Menopause is a natural physiological event that happens to all women. While this stage of life brings with it many positives – from the end of periods to an increased sense of freedom – it’s unfortunately linked to some long term health concerns, one of which is the impact it has on bone health.
Oestrogen has a protective effect on bones, so when hormone levels start to drop around perimenopause – the time leading up to menopause – it puts women at an increased risk of “silent” conditions like osteoporosis (thinning, brittle bones) and its precursor, osteopenia. Osteoporosis increases the risk of “fragility fractures” occurring, even with little or no trauma. This means normal stresses on your bones – from sitting, standing, coughing or even hugging – can result in painful fractures.
Around the time of menopause, bone loss can be as much as 6–10%. Post menopause, the rate of loss drops to a steady 0.5–1% a year. It is, therefore, critical we focus on factors that can mitigate this decline.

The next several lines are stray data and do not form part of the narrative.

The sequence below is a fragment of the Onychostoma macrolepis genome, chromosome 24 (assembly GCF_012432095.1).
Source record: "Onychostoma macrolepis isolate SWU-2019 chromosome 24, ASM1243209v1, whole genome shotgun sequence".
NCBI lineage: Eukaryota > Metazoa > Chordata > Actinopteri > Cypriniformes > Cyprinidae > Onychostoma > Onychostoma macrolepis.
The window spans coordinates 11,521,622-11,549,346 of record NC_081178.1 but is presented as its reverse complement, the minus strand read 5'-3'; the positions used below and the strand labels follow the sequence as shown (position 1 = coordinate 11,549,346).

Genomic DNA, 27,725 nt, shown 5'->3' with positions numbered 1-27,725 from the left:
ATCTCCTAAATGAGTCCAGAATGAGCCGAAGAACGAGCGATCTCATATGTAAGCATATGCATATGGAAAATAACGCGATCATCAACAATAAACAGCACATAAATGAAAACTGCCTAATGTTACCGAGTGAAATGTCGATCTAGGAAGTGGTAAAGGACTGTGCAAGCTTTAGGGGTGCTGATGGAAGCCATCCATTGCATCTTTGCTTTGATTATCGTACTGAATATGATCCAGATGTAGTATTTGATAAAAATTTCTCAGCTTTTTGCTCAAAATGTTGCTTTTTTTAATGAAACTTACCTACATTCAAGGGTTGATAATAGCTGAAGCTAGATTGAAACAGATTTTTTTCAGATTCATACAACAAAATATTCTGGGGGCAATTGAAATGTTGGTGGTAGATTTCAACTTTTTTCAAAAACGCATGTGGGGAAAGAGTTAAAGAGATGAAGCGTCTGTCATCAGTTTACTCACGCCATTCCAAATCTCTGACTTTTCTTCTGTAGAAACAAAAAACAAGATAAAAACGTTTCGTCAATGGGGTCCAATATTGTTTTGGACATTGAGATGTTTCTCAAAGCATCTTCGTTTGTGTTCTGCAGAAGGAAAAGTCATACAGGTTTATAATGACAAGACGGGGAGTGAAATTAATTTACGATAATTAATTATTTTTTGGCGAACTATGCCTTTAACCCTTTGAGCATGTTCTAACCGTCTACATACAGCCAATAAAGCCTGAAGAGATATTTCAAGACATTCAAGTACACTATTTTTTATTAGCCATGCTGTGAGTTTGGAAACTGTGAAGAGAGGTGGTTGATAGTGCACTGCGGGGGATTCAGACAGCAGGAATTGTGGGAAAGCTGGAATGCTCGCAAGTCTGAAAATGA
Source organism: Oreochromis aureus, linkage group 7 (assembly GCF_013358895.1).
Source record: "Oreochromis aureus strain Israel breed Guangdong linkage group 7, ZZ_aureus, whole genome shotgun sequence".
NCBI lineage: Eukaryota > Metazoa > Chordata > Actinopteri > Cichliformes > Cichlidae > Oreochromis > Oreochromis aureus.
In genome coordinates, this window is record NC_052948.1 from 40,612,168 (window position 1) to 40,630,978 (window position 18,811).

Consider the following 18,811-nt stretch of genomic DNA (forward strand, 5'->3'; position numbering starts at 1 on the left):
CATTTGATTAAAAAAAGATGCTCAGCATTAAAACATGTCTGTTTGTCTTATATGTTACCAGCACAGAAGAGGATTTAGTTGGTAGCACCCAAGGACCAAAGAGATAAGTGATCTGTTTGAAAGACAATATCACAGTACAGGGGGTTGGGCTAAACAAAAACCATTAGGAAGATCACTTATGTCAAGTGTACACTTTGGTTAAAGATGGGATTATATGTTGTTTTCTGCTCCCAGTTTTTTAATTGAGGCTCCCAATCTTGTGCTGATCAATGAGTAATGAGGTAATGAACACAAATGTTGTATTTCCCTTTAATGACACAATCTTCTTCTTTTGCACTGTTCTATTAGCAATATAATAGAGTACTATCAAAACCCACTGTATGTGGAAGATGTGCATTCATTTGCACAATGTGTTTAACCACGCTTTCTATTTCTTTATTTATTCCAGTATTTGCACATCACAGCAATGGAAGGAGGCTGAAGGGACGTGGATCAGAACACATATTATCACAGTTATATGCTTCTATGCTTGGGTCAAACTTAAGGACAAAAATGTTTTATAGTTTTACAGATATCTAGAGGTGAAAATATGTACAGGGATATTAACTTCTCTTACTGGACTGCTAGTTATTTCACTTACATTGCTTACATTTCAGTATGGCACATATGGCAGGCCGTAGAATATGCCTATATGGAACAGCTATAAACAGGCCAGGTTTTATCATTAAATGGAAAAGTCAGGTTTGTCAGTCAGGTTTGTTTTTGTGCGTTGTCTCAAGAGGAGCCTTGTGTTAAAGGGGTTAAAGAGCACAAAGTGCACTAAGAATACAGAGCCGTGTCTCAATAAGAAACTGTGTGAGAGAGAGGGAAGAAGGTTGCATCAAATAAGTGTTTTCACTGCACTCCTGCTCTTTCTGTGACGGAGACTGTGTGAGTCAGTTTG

Nutrition and lifestyle both play a crucial role in preserving bone density and reducing the risk of osteoporosis. As always, prevention is better than cure. So let’s look in more detail at ways to keep your bones healthy and strong.
Spotlight on calcium
Calcium is an essential mineral that helps maintain bone structure and strength, as well as healthy muscle and nerve function. During perimenopause, when oestrogen levels start to decline, the body’s ability to absorb and retain calcium decreases.
A study published in the Journal of Bone and Mineral Research examined the impact of calcium intake on bone health in postmenopausal women. The researchers found that higher calcium intake was associated with greater bone mineral density, which in turn correlated with reduced fracture risk.
For most adults over the age of 18, the UK recommendation is 700mg of calcium a day, which increases to 1200mg when post menopausal. Women with coeliac disease or inflammatory bowel disease have a daily requirement of around 1000mg. To find out whether you’re close to achieving your target or not, try using an online calcium calculator such as this one.